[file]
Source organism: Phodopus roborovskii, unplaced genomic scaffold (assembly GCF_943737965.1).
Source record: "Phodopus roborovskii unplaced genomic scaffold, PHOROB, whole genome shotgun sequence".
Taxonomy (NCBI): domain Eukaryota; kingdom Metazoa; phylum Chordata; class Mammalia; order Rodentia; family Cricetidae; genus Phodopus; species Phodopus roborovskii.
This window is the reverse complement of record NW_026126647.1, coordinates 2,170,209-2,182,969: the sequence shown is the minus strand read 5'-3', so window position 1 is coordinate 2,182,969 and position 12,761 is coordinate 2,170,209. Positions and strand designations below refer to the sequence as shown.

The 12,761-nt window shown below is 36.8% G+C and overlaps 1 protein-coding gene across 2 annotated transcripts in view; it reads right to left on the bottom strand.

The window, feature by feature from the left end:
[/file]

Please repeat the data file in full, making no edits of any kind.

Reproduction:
Source organism: Phodopus roborovskii, unplaced genomic scaffold (assembly GCF_943737965.1).
Source record: "Phodopus roborovskii unplaced genomic scaffold, PHOROB, whole genome shotgun sequence".
Taxonomy (NCBI): domain Eukaryota; kingdom Metazoa; phylum Chordata; class Mammalia; order Rodentia; family Cricetidae; genus Phodopus; species Phodopus roborovskii.
This window is the reverse complement of record NW_026126647.1, coordinates 2,170,209-2,182,969: the sequence shown is the minus strand read 5'-3', so window position 1 is coordinate 2,182,969 and position 12,761 is coordinate 2,170,209. Positions and strand designations below refer to the sequence as shown.

The 12,761-nt window shown below is 36.8% G+C and overlaps 1 protein-coding gene across 2 annotated transcripts in view; it reads right to left on the bottom strand.

The window, feature by feature from the left end: